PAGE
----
From our end of human evolution, it seems that sapience is pretty much infinitely versatile, and so ought to be a useful adaptation for a wide variety of purposes.  While this may be so, when conjecturing it one should keep in mind that if it is so, then sapience should be really difficult to achieve in the first place — because if it were both easy to achieve and useful for almost everything, one would expect it to be a very common development.  The more immediately useful it is once achieved, the more difficult we'd expect it to be to achieve in the first place.  I see two very plausible hypotheses here:

  • Sapience itself may be an adaptation for something other than communication.  My previous post exploring sapience as a phenomenon (here) already suggested that sapience once achieved would quickly be exapted for communication.  My previous posts regarding verbal culture (starting here) suggest that language, once acquired, may take some time (say, a few million years) to develop into a suitable medium for rapid technological development; so the big payoff we perceive from sapience would itself be a delayed exaptation of language, not contributing to its initial motivation.  Deacon suggests there are significant costs to sapience, so that its initial adoption has to have a strong immediate benefit.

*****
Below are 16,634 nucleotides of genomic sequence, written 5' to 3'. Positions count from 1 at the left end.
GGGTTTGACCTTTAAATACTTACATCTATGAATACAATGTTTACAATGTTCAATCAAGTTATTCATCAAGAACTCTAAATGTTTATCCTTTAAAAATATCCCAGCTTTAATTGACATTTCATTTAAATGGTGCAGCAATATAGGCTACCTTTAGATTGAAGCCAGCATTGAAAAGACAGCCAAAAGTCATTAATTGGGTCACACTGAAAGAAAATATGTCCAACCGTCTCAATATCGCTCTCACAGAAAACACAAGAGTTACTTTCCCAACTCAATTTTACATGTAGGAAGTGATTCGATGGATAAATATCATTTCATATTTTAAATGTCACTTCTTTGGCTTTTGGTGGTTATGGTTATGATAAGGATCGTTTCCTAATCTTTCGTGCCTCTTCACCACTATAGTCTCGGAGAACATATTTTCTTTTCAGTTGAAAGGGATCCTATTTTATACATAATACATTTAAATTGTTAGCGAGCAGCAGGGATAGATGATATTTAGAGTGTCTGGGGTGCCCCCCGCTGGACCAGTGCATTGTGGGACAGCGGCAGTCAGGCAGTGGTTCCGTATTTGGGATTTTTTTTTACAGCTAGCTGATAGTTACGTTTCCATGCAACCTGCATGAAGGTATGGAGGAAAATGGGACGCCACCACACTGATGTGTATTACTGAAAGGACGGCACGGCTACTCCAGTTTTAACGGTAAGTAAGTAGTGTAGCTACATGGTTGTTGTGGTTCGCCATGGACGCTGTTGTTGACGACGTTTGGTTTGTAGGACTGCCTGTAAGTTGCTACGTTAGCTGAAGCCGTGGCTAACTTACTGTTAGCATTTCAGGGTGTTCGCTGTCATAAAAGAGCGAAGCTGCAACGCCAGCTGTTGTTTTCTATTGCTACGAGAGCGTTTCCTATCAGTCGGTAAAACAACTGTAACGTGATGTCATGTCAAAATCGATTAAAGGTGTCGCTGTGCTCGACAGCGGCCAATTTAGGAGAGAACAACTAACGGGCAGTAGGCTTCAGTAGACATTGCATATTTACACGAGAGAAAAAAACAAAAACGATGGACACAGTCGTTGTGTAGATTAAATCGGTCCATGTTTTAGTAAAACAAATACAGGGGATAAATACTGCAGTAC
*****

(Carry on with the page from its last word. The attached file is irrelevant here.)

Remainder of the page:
• Sapience may require, for its initial emergence, exaptation of some other relatively unlikely internal feature of the mind.  This calls for some deep mulling over, because we don't have at all a firm grasp of the internal construction of sapience; we're actually hoping for clues to the internal construction from studying the evolutionary process, which is what we're being offered here if we can puzzle it out.

Putting these pieces together, I envision a three-step sequence.  First, hominin minds develop some internal feature that can be exapted for sapience if that becomes sufficiently advantageous to overcome its costs.  Second, an opportunity opens up, whereby hominin communities have a lot to gain from group food-collection (be it scavenging or hunting), but to make it work requires sophisticated thinking about future behavior, leading to development of sapience.  The juxtaposition of these first two steps being the prime source of unlikelihood.  I place no specific requirement on how sapience is applied to the problem; I merely suppose that sapience (symbolic thinking, as Deacon puts it) makes individuals more able to realize that cooperating is in their own self-interest, and doing so is sufficiently advantageous to outweigh the costs of sapience, therefore genes for sapience come to dominate the gene pool.  Third, as sapience becomes sufficiently ubiquitous in the population, it is naturally exapted for language, which then further plays into the group cooperation niche as well as synergizing with sapience more broadly.  At this point, I think, the process takes on an internal momentum; over time, our ancestors increasingly exploit the language niche, becoming highly optimized for it, and the benefits of language continue to build until they reach critical mass with the neolithic revolution.